Wooden houses are certainly dispersed throughout Brooklyn, but it’s a rare opportunity when one hits the market. A few months ago, we uncovered a listing for Crown Heights’ oldest home, a circa-1850s wood frame. Now, a pair of rare clapboard homes have hit the market in Clinton Hill and they’re even older. Numbers 448 and 450 Waverly Avenue are thought to have been built in the 1840s or even earlier, according to the neighborhood’s designation report. “The unusual pair of extremely wide (25 feet) clapboard houses” are the only example of pure Greek Revival buildings in the district, and they can be yours, individually or together for $4.4 million.
Here’s a chance to own one of the oldest homes in Manhattan, and likely the oldest home in the neighborhood, for $7.75 million (h/t Curbed). The Federal-style rowhouse at 57 Sullivan Street was built in 1816 and throughout its 200+ year-history it’s served as a microcosm for the diversity of the neighborhood, first owned by a local mason, then by both Irish and Italian immigrants, and most recently by a couple who fought the property’s inevitable landmarking in 2016.
Located in the bustling heart of Red Hook–which recently enjoyed a turn as Brooklyn’s most expensive neighborhood–this turn-of-the-century row house at 91 Pioneer Street may not be mansion-sized, but at $1.35 million, it looks like a sweet condo alternative. It’s a legal two-family dwelling though it’s currently being used as a single-family home.
Photo by Kevin Kunstadt
LIGHT AND AIR, better known as L/AND/A, is a New York-based architecture and design studio led by architect and artist Shane Neufeld. Established in 2017, L/AND/A takes a “primal approach” to architecture by reducing design to its essential components to find clarity in a hectic world. Neufeld believes, “architecture is most powerful when elemental, and that spatial clarity and specificity have the potential to shape distinct experiences that ultimately enrich our lives- reconnecting people to their environments in meaningful and surprising ways.” This is just what Neufeld has done in his most recent project.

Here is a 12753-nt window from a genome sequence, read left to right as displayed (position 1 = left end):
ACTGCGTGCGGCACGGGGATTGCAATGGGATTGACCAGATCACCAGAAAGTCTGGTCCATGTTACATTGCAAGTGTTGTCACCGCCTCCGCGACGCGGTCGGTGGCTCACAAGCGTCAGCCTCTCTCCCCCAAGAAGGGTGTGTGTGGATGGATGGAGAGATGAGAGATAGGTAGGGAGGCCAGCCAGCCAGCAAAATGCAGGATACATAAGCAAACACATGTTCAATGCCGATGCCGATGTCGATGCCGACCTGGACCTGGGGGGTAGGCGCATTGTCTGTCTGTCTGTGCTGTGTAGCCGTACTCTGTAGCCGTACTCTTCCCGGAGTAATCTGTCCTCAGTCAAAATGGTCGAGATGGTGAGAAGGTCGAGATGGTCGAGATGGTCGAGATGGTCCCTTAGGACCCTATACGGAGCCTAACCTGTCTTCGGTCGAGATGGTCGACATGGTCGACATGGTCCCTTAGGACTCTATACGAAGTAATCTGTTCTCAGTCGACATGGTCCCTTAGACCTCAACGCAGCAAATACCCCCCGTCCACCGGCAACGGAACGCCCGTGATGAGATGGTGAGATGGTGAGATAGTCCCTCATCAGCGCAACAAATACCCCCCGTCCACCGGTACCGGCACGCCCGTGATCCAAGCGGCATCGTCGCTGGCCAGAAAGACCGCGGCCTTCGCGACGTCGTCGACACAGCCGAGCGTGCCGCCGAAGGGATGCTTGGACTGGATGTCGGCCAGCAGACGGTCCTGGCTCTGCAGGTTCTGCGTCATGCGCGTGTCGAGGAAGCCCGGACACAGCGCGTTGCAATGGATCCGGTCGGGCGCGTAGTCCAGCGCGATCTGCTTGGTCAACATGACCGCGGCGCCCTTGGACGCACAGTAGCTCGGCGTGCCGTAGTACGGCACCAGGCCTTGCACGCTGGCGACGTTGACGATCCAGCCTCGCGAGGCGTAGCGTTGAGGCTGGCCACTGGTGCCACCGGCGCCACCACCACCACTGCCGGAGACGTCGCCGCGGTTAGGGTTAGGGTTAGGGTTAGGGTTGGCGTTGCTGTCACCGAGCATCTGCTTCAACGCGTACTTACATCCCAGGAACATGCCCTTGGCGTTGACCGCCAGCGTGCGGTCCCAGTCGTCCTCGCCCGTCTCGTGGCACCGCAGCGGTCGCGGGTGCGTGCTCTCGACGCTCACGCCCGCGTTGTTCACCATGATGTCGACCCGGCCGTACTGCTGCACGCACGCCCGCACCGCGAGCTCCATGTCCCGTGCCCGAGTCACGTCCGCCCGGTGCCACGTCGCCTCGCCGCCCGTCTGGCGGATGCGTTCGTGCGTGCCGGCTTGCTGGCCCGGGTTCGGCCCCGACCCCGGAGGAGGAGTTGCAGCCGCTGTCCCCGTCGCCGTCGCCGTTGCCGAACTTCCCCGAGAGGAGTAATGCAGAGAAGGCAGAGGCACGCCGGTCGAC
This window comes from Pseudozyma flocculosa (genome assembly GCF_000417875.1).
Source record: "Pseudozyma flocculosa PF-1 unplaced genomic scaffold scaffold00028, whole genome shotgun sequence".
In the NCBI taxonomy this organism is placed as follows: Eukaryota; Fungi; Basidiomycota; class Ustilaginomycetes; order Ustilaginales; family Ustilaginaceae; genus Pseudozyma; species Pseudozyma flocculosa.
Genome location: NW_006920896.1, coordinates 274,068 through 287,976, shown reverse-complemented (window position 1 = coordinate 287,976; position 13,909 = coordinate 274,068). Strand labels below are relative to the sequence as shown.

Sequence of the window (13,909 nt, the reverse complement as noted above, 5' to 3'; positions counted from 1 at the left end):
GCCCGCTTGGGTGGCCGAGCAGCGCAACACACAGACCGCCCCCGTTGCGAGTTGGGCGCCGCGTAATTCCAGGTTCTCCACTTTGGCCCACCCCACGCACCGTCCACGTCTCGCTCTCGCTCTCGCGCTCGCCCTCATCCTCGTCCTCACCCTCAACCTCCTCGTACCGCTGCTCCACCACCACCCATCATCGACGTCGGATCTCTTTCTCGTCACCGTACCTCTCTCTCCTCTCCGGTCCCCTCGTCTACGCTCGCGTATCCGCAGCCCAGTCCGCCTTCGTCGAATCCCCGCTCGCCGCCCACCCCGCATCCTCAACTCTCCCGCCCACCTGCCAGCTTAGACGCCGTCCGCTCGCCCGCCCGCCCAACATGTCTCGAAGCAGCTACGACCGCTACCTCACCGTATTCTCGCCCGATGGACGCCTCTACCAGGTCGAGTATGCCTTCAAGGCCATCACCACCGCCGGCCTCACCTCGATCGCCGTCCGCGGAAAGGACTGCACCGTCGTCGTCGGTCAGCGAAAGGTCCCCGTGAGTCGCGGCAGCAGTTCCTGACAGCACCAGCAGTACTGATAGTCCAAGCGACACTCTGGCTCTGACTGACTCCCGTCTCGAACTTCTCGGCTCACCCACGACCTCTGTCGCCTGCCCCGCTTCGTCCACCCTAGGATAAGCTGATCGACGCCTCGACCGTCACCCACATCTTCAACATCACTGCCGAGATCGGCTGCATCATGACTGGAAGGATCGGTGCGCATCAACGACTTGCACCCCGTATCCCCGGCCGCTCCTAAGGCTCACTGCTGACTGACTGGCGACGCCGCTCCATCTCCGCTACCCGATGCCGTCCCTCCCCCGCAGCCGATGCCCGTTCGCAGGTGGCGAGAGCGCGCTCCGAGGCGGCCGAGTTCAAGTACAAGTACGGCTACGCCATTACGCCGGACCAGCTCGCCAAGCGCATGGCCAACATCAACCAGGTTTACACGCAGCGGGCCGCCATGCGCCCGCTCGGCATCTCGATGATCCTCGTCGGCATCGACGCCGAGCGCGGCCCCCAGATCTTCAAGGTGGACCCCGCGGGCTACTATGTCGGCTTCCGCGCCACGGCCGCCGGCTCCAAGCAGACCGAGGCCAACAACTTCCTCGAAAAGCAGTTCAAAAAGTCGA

When it comes to Brooklyn townhouses, we often find ourselves ogling their immaculate renovations; incredible undertakings that always somehow manage to perfectly balance the beautiful and historic roots of a construction with the whimsical and wonderful details of modern homes. This gorgeous four-story row house in Boerum Hill is no exception.
Renovated by CWB Architects back in 2010, the project included a gut renovation of the two lower floors, and the family room, guest room, playroom, bar and mechanical space were all redesigned. A large opening was also inserted into the southern facade facing the garden, and a sunscreen was integrated into the structure to shield the interior spaces. What came to be was a home that’s both cohesive and inviting.
Usually, there isn’t much individuality to be found among Brooklyn row houses, at least not until you step inside. When a Brooklyn couple approached Office of Architecture about gut renovating their row house, the firm took it upon themselves to create a home that not only would stand out, but would be adaptable to the pair’s needs as their life progressed.
A few years before this limestone duplex was built, Prospect Heights was enjoying the success of one of its very own, the original “it” girl, famed silent film actress Clara Bow. And just as Clara became synonymous with the “Roaring Twenties”, the residence at 645 Carlton Avenue is typical of the classic row houses one finds throughout the tree-lined streets of its Brooklyn environs.
From the moment you first enter through the gorgeous Palladian arch, there is no mistaking the timeless details that make this carefully restored 2BR/2BA parlor/garden apartment something truly special.